The exhibition title is not particularly helpful in this regard. "Hopper to O'Keeffe" implies a process of insight and innovation, a path breaking moment of discovery leading to further epiphanies by second-generation artists. From the title, one might assume that American art had evolved from Realism (Hopper) to the first stirrings of Abstract art (O'Keeffe) in an almost pre-ordained progression.

The paintings on display in the MOMA exhibition reveal a different sequence of creation. Abstract art, influenced by pre-World War I Expressionism and Cubism, often preceded realist-style work by these "American moderns."

Arthur Dove (American, 1880-1946)
Oil on canvas
25 x 35" (63.5 x 88.9 cm)
Gift of Duncan Phillips, 1941

Only the career of Arthur Dove (1880-1946), continued to evolve in a consistent Abstract style. Although his titles usually suggest elements from the natural world, Dove was a courageous pioneer of Abstract art. But the life-long support of Alfred Stieglitz and Duncan Phillips, founder of the Phillips Gallery in Washington D.C., was crucial to his survival as an artist.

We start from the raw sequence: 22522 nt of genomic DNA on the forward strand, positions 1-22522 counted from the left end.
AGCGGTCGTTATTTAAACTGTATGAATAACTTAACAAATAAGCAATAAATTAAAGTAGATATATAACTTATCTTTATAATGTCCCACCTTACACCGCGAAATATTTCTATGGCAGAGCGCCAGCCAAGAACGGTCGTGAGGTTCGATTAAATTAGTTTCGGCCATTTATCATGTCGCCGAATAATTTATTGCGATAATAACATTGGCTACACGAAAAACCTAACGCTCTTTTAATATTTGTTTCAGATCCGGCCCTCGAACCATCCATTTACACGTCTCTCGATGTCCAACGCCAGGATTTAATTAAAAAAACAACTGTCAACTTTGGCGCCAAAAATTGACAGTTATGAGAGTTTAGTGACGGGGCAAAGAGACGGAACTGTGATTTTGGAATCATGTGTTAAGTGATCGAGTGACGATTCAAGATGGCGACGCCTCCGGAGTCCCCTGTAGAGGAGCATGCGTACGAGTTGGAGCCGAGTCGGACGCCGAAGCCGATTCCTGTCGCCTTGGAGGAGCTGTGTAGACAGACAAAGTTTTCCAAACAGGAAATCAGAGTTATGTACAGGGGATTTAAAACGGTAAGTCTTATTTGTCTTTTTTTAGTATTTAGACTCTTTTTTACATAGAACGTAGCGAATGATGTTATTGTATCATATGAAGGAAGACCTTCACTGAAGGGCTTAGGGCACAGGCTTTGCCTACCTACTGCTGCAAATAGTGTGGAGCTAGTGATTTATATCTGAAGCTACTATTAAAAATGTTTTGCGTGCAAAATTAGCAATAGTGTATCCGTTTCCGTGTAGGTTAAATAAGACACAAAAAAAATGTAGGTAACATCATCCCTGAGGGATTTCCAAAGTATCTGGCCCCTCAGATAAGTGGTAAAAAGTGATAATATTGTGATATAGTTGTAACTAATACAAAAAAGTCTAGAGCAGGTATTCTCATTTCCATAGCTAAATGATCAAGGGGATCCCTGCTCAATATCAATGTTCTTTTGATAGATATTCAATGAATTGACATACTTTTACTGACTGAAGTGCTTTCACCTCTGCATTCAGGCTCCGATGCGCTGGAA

For other "American moderns," the creative path remained grounded in Realism or often shifted back and forth from representational to Abstract art - and sometimes back again. Two of the key works on view in the MOMA exhibit are particularly noteworthy in this respect.

Georgia O'Keeffe
(American, 1887-1986)
Evening Star, No. III
Watercolor on paper mounted on board
8 7/8 x 11 7/8" (22.7 x 30.4 cm)
MOMA, Mr. and Mrs. Donald B. Straus Fund, 1958

Edward Hopper (1882-1967) and Georgia O'Keeffe (1887-1986) were close contemporaries and though O'Keeffe lived far longer, she painted only a few years beyond Hopper's death because of failing eyesight. In no way was she a "later" painter. Hopper's House by the Railroad, when compared with O’Keeffe's Evening Star, No. III, might appear to be an earlier work, rooted in the nineteenth century. In fact, Hopper painted it nearly a decade after O'Keeffe evoked the desert sky in her astonishing water color. During the 1920's, O'Keeffe embraced a more realistic or Precisionist style in her cityscapes and landscapes.

A comparison of a photograph and a painting by Charles Sheeler confirm the impracticality of trying to confine works from this period in a straightjacket of schematic theory.